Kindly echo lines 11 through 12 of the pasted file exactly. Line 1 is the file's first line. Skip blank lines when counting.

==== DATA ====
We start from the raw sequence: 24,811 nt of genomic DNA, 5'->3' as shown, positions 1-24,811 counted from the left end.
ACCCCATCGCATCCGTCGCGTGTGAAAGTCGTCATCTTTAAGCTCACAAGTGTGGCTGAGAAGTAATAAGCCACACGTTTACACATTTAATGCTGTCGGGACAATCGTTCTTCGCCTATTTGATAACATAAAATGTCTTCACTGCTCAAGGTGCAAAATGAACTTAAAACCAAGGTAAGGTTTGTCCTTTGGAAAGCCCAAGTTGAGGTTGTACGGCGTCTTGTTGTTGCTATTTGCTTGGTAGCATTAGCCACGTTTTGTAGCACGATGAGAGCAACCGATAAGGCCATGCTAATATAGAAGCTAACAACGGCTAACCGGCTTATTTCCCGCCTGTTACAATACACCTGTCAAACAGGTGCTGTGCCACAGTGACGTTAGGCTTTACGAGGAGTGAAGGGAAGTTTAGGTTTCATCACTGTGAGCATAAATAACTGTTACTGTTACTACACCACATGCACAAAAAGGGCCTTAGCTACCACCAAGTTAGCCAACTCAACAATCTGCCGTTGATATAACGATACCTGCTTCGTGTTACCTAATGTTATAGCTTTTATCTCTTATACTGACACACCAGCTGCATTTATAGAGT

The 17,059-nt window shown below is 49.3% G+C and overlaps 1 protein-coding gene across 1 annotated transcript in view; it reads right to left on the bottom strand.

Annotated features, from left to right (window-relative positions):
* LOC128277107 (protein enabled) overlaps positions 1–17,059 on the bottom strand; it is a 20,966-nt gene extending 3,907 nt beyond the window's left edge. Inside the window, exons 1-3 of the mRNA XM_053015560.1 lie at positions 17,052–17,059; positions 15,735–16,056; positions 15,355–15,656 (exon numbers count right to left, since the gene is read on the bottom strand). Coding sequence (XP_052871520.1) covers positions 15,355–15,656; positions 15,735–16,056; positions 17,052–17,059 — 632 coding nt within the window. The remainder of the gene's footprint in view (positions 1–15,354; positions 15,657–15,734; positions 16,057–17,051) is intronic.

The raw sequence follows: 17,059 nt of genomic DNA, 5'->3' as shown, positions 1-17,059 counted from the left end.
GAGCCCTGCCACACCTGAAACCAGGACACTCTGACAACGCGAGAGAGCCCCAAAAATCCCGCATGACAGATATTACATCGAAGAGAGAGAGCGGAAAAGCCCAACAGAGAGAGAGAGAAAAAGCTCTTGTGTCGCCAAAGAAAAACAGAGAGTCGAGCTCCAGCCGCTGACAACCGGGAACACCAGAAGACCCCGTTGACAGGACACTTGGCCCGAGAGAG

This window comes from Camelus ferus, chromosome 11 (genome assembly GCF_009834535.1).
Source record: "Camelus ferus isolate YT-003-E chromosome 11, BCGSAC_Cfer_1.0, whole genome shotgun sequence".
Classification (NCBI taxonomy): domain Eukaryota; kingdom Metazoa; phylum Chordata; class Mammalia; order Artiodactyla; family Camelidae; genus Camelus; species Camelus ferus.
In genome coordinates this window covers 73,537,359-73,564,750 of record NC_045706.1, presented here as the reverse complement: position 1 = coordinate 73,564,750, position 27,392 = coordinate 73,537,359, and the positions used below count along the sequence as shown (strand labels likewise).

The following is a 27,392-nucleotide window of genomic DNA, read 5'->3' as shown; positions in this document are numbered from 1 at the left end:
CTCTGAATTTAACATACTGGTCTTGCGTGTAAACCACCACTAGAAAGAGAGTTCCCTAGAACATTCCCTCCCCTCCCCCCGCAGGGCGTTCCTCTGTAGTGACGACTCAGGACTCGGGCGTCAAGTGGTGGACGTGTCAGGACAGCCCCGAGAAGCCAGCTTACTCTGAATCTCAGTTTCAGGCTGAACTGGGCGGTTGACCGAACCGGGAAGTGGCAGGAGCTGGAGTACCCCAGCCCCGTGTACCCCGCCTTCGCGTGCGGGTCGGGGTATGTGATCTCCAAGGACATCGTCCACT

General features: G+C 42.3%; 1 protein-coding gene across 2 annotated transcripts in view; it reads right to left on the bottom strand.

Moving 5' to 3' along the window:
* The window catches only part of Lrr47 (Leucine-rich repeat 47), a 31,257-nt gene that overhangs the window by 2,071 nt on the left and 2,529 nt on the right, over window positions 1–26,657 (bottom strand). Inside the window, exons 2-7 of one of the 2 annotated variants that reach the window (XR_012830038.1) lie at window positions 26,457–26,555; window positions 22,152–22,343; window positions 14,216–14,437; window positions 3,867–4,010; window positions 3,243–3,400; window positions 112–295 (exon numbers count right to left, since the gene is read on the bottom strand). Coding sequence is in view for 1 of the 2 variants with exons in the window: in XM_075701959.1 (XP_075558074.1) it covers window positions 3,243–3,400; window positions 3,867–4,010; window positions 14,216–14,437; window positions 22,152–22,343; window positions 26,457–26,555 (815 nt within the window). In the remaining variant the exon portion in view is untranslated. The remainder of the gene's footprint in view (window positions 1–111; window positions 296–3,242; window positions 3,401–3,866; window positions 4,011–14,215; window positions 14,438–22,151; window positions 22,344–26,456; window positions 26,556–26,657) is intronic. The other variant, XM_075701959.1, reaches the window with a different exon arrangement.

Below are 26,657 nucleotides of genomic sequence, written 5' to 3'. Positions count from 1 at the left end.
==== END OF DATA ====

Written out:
In genome coordinates this window covers 73,537,359-73,564,750 of record NC_045706.1, presented here as the reverse complement: position 1 = coordinate 73,564,750, position 27,392 = coordinate 73,537,359, and the positions used below count along the sequence as shown (strand labels likewise).

The following is a 27,392-nucleotide window of genomic DNA, read 5'->3' as shown; positions in this document are numbered from 1 at the left end: